These days the University of Florida may be best known for its powerhouse football teams, with quarterbacks like Tim Tebow taking the spotlight both on the field and off. The town of Gainesville, once smack on the tourist trail of US 441 (where outside of town you could guzzle fresh orange juice from the local orange grove as you watched bouts of alligator wrestling), has today—maybe with the exception of the football stadium, affectionately known as "The Swamp" thanks to the dank sogginess of Gainesville's almost unbearable humid and hot atmosphere—been washed over in the wake of Disney's powerful tourist waves.
Yet, as Marty Jourard reminds us in his sometimes tedious but mostly delightful and appealing new book, Music Everywhere: The Rock and Roll Roots of a Southern Town (University Press of Florida, $19.95), Gainesville formed the cradle that rocked four musicians—Don Felder, Bernie Leadon, Tom Petty, and Stephen Stills—who swung rock and roll in new directions. Fueled by his own memories of growing up in the music scene in Gainesville—he recalls standing near the stage at the Gainesville High School gym in 1969 watching Duane Allman turn in scorching slide guitar solos as part of his new-at-the-time band called The Allman Brothers Band—as part of the band Road Turkey and later as a member of The Motels, Jourard ponders just what made Gainesville so special and why it gave rise to such great music.
On the way to his answer to that question, he weaves the cultural and political history of the times with the evolving careers of these four musicians, as well as many other players who turned the Gainesville scene into a hotbed of rock and roll. Each chapter covers a one- or two-year span, offering at the head of each chapter a list of the top songs of those years as a framework for the kinds of music out of which or against which Gainesville musicians developed their own sound. Thus, in 1964, while folk music such as The Kingston Trio's "Tom Dooley" and Harry Belafonte's "Jamaica Farewell" wafted through the air, the unquenchable desire for dance music played by live bands blew like a mighty wind around Gainesville and surrounding areas, thanks to the area's dance halls and juke joints. There were plenty of groups playing folk music, such as the Accidental Trio, in which Stephen Stills played guitar, but rock and roll emerged quickly to dominate the scene.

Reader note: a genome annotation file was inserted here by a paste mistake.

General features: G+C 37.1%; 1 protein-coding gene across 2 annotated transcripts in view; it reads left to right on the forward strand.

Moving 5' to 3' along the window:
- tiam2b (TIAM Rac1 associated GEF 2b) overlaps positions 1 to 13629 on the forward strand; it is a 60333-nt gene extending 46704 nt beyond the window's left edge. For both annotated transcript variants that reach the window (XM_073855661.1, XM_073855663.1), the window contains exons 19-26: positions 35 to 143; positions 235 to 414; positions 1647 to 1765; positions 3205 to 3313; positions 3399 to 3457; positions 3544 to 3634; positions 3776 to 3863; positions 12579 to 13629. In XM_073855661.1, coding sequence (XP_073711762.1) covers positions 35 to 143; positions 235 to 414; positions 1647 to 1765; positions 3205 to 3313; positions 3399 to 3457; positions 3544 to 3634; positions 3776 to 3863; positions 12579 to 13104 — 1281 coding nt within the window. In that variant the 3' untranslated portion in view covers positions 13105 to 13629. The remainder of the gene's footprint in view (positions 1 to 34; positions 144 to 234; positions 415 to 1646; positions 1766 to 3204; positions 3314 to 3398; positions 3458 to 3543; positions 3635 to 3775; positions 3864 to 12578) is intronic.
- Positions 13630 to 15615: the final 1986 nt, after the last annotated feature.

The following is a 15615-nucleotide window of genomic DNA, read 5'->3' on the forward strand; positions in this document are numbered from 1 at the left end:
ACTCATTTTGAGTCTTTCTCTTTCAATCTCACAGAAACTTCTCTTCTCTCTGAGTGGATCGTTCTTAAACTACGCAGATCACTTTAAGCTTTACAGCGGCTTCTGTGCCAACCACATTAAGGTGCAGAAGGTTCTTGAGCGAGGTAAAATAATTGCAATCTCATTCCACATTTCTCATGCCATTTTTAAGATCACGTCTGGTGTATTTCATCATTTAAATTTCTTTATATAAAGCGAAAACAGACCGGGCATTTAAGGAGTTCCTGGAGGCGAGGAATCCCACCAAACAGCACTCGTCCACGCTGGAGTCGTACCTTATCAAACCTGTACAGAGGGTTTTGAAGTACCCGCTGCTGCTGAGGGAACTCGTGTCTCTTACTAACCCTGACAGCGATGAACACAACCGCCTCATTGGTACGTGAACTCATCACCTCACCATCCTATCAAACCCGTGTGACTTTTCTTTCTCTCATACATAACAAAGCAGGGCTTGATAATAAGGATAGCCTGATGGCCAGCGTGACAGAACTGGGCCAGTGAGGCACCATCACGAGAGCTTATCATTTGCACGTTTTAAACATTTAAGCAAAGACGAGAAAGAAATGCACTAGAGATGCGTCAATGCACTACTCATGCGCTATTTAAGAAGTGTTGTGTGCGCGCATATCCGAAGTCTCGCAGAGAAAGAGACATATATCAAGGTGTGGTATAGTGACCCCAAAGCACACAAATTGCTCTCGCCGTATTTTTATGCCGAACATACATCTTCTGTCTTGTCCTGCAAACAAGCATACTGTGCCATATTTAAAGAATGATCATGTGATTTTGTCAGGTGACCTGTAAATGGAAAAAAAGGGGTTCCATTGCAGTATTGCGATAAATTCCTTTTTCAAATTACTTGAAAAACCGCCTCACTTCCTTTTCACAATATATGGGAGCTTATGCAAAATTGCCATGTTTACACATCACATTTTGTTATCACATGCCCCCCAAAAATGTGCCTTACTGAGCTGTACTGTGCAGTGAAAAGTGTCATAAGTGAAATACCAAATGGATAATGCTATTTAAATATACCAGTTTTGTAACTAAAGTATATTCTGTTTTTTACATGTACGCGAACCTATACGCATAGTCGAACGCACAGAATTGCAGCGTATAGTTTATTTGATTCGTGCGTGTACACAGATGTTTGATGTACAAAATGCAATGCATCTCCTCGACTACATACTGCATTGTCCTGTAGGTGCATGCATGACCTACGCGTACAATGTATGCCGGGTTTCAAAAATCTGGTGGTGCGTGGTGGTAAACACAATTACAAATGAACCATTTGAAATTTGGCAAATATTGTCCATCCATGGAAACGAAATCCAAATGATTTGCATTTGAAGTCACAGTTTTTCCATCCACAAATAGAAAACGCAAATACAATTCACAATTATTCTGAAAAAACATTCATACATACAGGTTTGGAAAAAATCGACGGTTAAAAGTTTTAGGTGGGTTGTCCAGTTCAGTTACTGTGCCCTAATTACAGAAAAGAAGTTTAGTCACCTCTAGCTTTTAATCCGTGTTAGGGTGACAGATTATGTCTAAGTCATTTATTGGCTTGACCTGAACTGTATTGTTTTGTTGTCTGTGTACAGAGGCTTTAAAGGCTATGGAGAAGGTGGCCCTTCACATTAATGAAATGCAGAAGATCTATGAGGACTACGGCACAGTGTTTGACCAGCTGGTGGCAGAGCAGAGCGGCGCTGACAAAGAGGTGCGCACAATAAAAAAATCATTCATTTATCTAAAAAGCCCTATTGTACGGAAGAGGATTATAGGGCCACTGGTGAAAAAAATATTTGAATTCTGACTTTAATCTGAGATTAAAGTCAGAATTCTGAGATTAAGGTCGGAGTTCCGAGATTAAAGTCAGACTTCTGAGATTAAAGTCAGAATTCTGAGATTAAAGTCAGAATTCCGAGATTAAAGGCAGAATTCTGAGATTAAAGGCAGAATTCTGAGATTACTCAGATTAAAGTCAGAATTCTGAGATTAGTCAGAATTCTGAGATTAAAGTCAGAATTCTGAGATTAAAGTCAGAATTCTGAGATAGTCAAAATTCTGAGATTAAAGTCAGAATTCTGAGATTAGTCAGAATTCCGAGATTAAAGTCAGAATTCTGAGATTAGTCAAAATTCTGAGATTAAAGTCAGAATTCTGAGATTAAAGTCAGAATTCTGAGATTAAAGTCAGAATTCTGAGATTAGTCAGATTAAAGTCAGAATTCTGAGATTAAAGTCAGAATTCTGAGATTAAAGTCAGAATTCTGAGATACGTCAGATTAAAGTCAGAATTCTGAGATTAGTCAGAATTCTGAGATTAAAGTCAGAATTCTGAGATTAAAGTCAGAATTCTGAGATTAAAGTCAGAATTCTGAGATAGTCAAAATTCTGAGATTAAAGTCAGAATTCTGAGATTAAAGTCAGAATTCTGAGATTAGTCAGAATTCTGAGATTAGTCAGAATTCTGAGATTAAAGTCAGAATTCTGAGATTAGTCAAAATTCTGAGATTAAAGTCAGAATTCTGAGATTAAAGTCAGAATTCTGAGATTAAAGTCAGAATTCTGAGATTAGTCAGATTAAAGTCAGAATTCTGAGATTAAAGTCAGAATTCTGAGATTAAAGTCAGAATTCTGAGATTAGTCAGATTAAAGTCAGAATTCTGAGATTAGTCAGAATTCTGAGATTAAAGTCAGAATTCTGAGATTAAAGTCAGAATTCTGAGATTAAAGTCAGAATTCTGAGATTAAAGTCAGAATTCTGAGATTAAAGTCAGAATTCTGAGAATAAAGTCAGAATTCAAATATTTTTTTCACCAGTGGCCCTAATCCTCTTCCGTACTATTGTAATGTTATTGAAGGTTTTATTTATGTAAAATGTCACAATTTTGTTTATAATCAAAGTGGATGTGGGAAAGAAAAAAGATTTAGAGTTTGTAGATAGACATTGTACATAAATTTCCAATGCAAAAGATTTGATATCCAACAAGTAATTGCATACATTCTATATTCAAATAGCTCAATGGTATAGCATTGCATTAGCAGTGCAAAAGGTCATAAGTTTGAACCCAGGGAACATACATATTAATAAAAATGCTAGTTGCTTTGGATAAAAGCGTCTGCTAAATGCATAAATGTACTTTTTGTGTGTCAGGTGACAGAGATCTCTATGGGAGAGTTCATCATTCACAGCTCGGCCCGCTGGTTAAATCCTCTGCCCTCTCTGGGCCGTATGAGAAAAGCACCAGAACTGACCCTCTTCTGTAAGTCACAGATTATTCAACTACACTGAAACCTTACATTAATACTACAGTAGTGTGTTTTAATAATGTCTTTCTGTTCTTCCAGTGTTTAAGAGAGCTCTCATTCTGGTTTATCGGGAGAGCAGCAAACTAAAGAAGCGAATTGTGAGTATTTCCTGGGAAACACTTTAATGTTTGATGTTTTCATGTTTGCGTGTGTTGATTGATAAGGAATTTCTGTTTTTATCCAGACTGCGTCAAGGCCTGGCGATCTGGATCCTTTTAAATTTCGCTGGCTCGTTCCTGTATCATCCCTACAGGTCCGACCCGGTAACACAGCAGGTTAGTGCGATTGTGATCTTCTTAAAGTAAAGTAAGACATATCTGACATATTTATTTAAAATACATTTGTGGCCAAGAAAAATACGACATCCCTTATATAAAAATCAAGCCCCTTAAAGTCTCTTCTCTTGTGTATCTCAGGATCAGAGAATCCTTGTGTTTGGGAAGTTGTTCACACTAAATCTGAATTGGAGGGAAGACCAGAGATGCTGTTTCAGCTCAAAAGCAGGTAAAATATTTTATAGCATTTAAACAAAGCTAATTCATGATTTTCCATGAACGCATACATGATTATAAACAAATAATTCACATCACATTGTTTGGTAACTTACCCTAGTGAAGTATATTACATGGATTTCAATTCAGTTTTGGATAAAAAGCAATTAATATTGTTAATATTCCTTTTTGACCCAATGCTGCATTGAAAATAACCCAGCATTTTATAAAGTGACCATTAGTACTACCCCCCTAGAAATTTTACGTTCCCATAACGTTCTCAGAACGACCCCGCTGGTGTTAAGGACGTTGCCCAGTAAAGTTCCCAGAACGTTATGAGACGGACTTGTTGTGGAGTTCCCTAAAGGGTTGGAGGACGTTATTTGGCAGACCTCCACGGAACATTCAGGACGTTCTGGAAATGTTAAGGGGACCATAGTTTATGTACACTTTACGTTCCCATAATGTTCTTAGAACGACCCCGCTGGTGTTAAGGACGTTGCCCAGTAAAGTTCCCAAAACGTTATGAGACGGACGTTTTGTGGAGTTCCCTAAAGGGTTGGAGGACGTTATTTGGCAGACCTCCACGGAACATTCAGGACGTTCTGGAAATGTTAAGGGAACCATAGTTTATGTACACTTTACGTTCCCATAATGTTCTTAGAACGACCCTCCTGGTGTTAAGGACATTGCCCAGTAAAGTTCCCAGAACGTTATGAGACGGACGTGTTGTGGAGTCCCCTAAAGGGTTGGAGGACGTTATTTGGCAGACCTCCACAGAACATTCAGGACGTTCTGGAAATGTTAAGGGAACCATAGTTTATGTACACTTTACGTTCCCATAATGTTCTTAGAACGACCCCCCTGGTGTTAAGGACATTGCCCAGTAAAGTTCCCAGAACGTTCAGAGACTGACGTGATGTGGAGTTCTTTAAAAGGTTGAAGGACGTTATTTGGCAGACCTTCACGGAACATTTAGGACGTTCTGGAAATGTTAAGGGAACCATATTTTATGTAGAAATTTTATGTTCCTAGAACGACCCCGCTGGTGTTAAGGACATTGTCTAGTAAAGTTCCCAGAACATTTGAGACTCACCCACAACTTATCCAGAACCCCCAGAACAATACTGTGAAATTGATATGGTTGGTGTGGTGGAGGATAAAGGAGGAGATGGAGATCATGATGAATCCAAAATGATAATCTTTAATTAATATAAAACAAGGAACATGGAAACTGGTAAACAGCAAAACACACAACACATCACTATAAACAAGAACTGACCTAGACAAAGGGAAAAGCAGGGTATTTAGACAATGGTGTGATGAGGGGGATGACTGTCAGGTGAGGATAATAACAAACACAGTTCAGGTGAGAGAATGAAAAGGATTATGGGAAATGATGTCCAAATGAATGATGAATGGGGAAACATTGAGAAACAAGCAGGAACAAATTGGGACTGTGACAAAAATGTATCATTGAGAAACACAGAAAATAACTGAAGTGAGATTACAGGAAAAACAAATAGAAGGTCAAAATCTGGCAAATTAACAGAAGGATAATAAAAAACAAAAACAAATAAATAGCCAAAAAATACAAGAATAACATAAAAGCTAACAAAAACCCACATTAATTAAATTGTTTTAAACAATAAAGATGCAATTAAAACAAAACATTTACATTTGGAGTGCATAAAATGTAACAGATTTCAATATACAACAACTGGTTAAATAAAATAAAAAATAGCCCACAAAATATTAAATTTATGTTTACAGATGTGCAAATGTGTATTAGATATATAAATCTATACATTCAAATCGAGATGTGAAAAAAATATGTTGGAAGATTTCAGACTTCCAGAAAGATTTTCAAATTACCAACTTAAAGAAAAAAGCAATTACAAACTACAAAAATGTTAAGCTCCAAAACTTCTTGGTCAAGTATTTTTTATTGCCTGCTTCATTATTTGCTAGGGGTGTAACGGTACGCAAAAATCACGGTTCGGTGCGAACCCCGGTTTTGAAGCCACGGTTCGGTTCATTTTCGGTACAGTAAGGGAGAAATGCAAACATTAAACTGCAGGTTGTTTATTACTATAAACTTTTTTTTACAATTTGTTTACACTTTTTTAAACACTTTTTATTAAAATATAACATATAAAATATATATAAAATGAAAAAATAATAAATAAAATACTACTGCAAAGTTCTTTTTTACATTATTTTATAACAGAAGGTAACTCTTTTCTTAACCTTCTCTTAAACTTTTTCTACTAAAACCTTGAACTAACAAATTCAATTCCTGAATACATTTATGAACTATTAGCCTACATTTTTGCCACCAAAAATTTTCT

Don Felder tuned in late at night to two Nashville stations—WSM and WLAC—each of which cut through the airwaves with 50,000 watts of power, bringing Chet Atkins (WSM) and the blues guitar (WLAC) to Felder's eager ears. Consumed with playing the guitar like Chet Atkins and B.B. King, the young Felder practiced obsessively. As Jourard points out, Felder would play tapes of Elvis, Buddy Holly, and others on "one channel of his home stereo tape machine and then plug in and record his guitar on the other channel, teaching himself the songs by playing along." One night, Felder and a friend drove far outside the city limits where they watched through a window as B.B King played at a club—they were two young white teenagers who'd arrived at a black club, and too young at 14 to get in the door anyway—and where he met King the same night. Felder soon put together The Continentals, one of Gainesville's early rock bands, through which Stephen Stills passed momentarily.